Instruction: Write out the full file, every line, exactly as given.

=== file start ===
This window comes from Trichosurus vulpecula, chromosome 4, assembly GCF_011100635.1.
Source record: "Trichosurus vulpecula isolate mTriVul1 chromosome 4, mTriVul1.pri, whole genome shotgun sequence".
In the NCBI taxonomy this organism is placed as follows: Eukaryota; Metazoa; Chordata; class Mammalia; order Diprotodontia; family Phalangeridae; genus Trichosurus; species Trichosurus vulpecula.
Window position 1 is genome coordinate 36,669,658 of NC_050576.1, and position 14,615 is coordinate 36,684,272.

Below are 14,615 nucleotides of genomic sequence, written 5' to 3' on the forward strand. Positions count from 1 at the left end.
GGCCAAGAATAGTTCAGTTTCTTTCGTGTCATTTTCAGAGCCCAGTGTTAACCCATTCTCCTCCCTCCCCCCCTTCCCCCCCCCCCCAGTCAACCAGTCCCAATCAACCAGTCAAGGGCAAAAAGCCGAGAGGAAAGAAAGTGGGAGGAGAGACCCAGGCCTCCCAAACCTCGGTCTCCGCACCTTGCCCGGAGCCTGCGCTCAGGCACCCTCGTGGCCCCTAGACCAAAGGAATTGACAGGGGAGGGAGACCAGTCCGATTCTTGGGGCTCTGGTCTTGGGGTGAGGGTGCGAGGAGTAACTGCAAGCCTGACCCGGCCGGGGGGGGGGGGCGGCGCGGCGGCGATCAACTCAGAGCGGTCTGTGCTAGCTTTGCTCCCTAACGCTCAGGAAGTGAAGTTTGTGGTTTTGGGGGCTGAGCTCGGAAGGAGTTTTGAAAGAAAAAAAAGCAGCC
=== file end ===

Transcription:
This window comes from Trichosurus vulpecula, chromosome 4, assembly GCF_011100635.1.
Source record: "Trichosurus vulpecula isolate mTriVul1 chromosome 4, mTriVul1.pri, whole genome shotgun sequence".
In the NCBI taxonomy this organism is placed as follows: Eukaryota; Metazoa; Chordata; class Mammalia; order Diprotodontia; family Phalangeridae; genus Trichosurus; species Trichosurus vulpecula.
Window position 1 is genome coordinate 36,669,658 of NC_050576.1, and position 14,615 is coordinate 36,684,272.

Below are 14,615 nucleotides of genomic sequence, written 5' to 3' on the forward strand. Positions count from 1 at the left end.
GGCCAAGAATAGTTCAGTTTCTTTCGTGTCATTTTCAGAGCCCAGTGTTAACCCATTCTCCTCCCTCCCCCCCTTCCCCCCCCCCCCAGTCAACCAGTCCCAATCAACCAGTCAAGGGCAAAAAGCCGAGAGGAAAGAAAGTGGGAGGAGAGACCCAGGCCTCCCAAACCTCGGTCTCCGCACCTTGCCCGGAGCCTGCGCTCAGGCACCCTCGTGGCCCCTAGACCAAAGGAATTGACAGGGGAGGGAGACCAGTCCGATTCTTGGGGCTCTGGTCTTGGGGTGAGGGTGCGAGGAGTAACTGCAAGCCTGACCCGGCCGGGGGGGGGGGGCGGCGCGGCGGCGATCAACTCAGAGCGGTCTGTGCTAGCTTTGCTCCCTAACGCTCAGGAAGTGAAGTTTGTGGTTTTGGGGGCTGAGCTCGGAAGGAGTTTTGAAAGAAAAAAAAGCAGCC